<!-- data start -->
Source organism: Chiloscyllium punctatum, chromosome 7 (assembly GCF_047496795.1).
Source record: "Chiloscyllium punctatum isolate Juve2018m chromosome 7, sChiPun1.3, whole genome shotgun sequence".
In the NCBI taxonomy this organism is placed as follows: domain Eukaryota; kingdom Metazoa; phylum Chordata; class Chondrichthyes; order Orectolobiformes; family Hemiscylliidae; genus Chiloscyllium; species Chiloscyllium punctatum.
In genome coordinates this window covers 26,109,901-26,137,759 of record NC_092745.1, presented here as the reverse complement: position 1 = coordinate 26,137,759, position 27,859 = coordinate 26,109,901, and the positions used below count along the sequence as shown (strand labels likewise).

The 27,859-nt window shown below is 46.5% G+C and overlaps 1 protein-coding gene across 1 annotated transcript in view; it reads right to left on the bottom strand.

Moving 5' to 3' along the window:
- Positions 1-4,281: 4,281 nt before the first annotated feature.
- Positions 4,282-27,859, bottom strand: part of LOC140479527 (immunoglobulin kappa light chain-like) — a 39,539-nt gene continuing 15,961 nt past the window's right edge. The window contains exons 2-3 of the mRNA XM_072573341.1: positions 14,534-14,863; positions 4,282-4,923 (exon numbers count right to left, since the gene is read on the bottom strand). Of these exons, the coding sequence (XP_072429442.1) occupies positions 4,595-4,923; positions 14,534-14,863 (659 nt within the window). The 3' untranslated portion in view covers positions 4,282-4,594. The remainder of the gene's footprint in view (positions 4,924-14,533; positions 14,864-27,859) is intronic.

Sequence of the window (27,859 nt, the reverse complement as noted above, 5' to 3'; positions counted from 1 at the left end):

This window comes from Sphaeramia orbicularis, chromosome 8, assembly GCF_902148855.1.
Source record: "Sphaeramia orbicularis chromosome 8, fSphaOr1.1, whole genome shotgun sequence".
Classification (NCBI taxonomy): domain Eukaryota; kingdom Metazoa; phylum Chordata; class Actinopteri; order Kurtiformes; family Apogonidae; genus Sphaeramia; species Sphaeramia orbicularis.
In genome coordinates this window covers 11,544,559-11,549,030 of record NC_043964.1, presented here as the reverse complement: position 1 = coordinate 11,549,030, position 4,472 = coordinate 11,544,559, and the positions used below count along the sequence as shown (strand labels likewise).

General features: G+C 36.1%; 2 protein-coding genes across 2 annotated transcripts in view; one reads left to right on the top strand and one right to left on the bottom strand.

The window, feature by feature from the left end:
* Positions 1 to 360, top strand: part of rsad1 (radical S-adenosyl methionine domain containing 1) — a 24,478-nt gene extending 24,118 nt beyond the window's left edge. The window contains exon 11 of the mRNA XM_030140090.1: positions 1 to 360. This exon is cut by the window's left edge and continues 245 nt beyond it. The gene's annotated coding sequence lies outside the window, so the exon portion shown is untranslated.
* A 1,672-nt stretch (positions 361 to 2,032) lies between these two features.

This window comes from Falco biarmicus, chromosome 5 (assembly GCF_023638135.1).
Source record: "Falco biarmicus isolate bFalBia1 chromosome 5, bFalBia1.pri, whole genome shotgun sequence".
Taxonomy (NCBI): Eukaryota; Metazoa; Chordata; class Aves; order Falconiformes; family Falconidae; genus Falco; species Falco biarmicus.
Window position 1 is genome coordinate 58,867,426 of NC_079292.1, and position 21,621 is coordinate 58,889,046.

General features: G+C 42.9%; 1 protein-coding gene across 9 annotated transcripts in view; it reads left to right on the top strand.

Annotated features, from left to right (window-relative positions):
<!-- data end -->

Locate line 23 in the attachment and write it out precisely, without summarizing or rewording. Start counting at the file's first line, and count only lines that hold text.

Annotated features, from left to right (window-relative positions):